In principle, there are two routes by which one can participate in enlightenment. One is the method of one's own effort. The other is the road of faith. Effort is hard work. It involves becoming highly alert, 24/7, keeping innumerable precepts, renouncing all worldly attachment and mastering the samadhis. Nagarjuna likened this to travelling over high mountains on foot. The road of faith, by contrast, is said to be like travelling on a boat. The boat carries you along. In this modern age of rationalism, secularism, reductionism and materialism, for most people faith is very difficult to find, so most people, if they make any attempt at all, do so by the path of effort. However this is also an age of self-indulgence, so those who are really willing to seriously take on the level of self-discipline said to be necessary are very few indeed. Furthermore, there is an inherent problem in the attempt to overcome delusion by means of self-directed effort, which is that if one is deluded, the effort one makes is bound to be wrongly directed because a deluded mind, by definition, does not make a sound judgement about such things, so even though one thinks one has set out on the right path, one is probably mistaken. By contrast, on the path of faith, which could also be called the path of good-heartedness, it is not actually necessary to eliminate all one's faults and foibles, but simply to face up to them and trust in a higher wisdom than one's own. Entrusting oneself wholeheartedly one receives mysterious help. Although one does not expect it, one is carried along on the path and things happen as they should. One thinks, "How wonderful and amazing that this should happen to one such as me!", yet, in some strange way, things go on working out as they should.

Everybody who turns to the spiritual life has some faith and all make some effort, but it is evident that one or other of these ways assumes priority. When effort is one's priority, it will, hopefully, lead to a gradual gain in faith such as will eventually break through the contradiction that a deluded person is bound to make a deluded effort. So on the path of effort, faith will make the last step. On the other hand, when faith is one's guide, faith itself controls whatever effort one makes. One does not make effort in order to achieve spiritual advancement for oneself, but rather to express and actualise the faith that one already has. Effort is thus subsumed within one's faith from the very outset. Thus, on the path of effort one is all the time trying to go beyond where one is at present whereas on the path of faith one is actualising one's actual present state, trusting that whatever is needful will be granted at the appropriate time. On the path of effort, the Buddha light is a distant star towards which one journeys. On the path of faith, the star bathes one in light already and one is grateful without expecting more.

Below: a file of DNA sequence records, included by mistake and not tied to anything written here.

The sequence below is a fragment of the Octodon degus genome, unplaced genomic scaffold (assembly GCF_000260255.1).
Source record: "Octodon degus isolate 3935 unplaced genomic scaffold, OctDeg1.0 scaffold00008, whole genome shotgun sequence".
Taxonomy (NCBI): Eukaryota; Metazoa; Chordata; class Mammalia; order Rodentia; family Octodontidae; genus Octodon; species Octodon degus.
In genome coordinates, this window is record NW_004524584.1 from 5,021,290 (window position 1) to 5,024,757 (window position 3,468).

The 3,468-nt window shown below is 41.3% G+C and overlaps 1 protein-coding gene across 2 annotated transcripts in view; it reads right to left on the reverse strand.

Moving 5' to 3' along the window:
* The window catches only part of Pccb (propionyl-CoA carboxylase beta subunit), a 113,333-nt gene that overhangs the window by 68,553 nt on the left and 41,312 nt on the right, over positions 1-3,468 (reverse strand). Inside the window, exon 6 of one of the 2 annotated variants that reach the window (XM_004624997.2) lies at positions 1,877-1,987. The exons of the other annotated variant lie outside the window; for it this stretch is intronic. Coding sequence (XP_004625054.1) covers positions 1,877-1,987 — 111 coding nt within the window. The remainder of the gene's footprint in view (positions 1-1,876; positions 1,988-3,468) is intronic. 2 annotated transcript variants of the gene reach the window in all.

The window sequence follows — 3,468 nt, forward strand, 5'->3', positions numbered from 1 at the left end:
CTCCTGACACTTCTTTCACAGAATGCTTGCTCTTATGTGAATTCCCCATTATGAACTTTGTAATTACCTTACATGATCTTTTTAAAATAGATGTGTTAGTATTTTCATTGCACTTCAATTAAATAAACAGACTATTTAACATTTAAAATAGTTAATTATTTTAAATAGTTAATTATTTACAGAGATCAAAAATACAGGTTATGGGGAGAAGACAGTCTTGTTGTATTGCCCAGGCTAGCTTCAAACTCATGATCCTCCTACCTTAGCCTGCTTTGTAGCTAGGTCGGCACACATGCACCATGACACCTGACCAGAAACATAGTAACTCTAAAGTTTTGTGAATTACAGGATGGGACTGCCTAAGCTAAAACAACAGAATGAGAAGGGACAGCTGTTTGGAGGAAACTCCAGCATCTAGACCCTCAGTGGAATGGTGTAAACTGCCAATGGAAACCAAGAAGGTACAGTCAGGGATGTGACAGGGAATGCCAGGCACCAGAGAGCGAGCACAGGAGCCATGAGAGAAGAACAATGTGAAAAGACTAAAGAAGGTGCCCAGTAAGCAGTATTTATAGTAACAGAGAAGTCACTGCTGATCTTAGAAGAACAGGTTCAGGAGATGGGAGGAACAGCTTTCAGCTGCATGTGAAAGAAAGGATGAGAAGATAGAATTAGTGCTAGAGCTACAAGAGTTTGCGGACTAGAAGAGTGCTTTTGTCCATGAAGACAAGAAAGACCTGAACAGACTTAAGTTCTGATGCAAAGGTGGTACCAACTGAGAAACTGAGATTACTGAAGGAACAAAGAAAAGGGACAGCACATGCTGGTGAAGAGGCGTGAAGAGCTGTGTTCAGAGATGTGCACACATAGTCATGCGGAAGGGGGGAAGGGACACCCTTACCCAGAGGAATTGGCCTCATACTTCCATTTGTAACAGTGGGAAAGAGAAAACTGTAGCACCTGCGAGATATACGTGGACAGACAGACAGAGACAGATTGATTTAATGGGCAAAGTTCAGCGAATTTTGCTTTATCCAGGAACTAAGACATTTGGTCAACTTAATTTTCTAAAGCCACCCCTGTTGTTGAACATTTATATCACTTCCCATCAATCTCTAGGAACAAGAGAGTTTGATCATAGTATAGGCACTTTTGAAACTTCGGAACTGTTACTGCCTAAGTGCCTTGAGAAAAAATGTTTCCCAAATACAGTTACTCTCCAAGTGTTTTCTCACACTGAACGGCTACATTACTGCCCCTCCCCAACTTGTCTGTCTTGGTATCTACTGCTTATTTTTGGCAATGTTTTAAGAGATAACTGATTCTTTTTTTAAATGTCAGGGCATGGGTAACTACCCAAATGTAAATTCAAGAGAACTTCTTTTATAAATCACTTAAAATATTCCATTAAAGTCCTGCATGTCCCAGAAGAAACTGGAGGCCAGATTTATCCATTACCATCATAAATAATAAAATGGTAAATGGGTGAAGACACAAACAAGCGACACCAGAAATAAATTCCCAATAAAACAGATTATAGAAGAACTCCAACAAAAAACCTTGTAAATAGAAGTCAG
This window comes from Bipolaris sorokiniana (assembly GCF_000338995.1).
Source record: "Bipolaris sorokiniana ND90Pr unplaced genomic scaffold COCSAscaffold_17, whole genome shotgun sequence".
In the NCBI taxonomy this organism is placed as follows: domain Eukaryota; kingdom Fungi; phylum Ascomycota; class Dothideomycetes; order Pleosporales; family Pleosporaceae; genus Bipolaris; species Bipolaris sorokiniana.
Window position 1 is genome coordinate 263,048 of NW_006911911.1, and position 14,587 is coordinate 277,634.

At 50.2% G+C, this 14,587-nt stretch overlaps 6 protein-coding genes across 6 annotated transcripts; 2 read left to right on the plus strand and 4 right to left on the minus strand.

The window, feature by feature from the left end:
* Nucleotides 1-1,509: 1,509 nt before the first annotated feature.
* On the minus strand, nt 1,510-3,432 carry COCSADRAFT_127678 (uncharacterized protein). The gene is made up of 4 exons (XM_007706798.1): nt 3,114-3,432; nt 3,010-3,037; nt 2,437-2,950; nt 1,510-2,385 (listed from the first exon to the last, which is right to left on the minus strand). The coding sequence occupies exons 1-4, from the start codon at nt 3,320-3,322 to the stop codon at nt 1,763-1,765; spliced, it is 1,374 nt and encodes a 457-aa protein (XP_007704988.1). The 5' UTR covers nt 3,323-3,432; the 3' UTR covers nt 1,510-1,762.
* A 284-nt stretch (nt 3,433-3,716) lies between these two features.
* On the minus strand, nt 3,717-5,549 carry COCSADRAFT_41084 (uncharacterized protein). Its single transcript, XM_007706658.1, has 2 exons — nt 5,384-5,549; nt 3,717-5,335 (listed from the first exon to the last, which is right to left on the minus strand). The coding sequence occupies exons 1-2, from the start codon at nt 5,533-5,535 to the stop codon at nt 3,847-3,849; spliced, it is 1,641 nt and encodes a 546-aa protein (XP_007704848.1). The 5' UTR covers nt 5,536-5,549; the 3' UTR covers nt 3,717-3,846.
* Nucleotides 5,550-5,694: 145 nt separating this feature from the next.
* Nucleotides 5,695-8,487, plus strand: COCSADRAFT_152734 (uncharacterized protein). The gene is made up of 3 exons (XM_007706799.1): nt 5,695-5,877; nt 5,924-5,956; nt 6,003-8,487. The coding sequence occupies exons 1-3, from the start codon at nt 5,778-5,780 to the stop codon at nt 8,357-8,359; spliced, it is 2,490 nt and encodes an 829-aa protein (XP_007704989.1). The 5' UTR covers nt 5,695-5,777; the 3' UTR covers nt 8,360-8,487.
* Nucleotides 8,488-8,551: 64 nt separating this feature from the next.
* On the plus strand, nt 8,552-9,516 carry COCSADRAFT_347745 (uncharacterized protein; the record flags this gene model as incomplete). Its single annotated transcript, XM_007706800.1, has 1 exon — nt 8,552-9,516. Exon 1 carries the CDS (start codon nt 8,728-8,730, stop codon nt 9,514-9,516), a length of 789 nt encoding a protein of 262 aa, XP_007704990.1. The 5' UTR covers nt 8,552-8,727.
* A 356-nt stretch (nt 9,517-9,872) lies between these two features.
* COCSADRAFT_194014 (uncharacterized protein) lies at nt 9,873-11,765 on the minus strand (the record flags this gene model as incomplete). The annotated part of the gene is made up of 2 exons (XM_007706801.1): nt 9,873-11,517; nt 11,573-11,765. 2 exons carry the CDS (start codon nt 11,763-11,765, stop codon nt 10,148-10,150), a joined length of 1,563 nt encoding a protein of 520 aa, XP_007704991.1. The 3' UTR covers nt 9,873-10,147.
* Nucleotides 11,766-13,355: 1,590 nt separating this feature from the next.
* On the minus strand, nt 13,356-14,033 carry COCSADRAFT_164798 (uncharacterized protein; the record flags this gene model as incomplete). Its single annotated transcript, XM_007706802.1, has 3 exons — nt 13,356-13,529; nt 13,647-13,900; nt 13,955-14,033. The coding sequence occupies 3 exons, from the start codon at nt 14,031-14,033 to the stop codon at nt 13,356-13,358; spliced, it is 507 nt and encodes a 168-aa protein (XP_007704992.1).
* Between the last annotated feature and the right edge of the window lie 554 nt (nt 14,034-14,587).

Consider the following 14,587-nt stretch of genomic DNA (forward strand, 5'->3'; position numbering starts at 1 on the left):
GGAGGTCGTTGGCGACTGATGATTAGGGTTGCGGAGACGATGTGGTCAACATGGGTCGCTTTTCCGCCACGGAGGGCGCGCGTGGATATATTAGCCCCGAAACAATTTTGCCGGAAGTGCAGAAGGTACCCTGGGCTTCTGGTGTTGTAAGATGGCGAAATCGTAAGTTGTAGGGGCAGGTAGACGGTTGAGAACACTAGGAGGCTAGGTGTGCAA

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Replies to This Discussion

Thanks Dharmavidya. There's always an element of self gain in my motivation to make an effort and also in my attempts to allow myself to be carried by the Dharma effortlessly. I take this as a lesson that we cannot fully eliminate self, but there seems to be a value in offering this imperfection to Amida as well. Would you agree that this is an important aspect of relationship with the divine? A sort of spiritual exchange in which foolishness becomes faith!?

Namo Amida Bu( ,

Yes, I think that is quite a good way of thinking about it. Namo Amida Bu.



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